While at Blackhat 2015, I saw a very interesting presentation on compromising the Windows Update service (“WSUSpect – Compromising The Windows Enterprise Via Windows Update” – Paul Stone & Alex Chapman).

Windows UpdateThe potential vulnerabilities are there when Windows update essentially retrieves and executes code over the network and can be performed by non-privilleged users. This code isn’t always from microsoft either and can be 3rd party hardware drivers with code running from the kernel. Driver updates are definitely the most appealing when it comes to exploiting, because when you plug in a new device windows update will download and install the software for that piece of hardware automatically. Hardware vendors are the ones who submit the drivers to be distributed by Windows Update. These drivers do have to be signed, but not necessarily by Microsoft and leaves all of the code quality with vendor.

beaglebone-black-board-logicsupply_pic1The researchers then decided they would need to look at ALL the USB drivers available from Windows Update as a means of testing exploits. They used a beaglebone to emulate all the USB drivers with bruteforce vendor and product IDs along with microsoft update catalog. They scraped for all USB drivers available from Windows Update and while there were tens of thousands of duplicates they ended up with 2,284 unique USB drivers. They then installed all of these drivers while recording all details of before and after driver install.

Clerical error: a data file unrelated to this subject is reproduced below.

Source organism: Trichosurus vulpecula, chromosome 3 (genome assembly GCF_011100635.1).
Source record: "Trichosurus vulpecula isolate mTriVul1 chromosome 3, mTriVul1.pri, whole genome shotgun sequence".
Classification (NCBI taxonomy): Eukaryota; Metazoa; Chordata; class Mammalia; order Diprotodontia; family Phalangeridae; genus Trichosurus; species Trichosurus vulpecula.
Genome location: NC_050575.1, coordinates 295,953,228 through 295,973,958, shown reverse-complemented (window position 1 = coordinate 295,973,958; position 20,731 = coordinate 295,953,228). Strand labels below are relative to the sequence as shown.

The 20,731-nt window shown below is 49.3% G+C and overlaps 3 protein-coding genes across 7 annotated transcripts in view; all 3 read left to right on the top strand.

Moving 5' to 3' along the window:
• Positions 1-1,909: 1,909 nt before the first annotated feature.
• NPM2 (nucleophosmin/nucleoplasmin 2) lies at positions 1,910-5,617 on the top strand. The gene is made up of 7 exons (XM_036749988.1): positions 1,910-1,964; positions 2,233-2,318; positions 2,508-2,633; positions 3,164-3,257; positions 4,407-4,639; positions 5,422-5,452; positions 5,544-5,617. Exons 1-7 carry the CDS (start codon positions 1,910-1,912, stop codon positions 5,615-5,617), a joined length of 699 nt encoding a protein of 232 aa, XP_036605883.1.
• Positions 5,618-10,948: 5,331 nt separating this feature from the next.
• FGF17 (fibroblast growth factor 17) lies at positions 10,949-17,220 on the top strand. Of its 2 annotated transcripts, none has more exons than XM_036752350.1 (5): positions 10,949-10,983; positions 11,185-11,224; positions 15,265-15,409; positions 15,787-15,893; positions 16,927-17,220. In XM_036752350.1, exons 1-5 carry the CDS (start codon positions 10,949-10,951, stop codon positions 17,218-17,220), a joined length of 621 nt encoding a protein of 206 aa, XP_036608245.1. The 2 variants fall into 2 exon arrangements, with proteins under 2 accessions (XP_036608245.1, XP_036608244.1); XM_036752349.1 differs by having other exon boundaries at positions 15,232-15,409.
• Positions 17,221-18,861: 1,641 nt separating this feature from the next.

windows-server-update-servicesWSUS is the Windows Software Update Serrvices and is basically the same thing as Windows Update, but it’s used in the enterprise environment on local servers. The idea with WSUS is it will download all the Windows updates and then cache them so an administrator can test and distribute/withold them to the rest of the local network as he sees fit. By default SSL is NOT enabled on WSUS which is what allows for exploits – the Update protocol itself also communicates via SOAP XML

This gallery illustrates how the WSUS SOAP service works when checking for updates. Their tested update was using different types of handler – specifically command line installation. With the CommandLineInstallation handler choses you can download and run any Microsoft-signed exe, provide arbitrary command-line arguments and get updates installed as SYSTEM privilege.

Since the exe for CommandLineInstallation HAS to be microsoft signed you can’t just use CMD.exe to do anything you want since it’s not signed, but you can just get around that by using PsExec which is a microsoft signed tool to execute processes on systems. This gallery illustrates how as soon the fake update was installed, the CMD window popped up and had full SYSTEM privileges. While somewhat complicated, this exploit could easily be abused on enterprise environments if SSL is not enabled… which is the default. Long story short – Enable SSL on WSUS. Learn how Webroot protects Windows devices.

Tyler Moffitt

About the Author

Tyler Moffitt

Security Analyst

Tyler Moffitt is a Security Analyst who stays deeply immersed within the world of malware and antimalware. He is focused on improving the customer experience through his work directly with malware samples, creating antimalware intelligence, writing blogs, and testing in-house tools.

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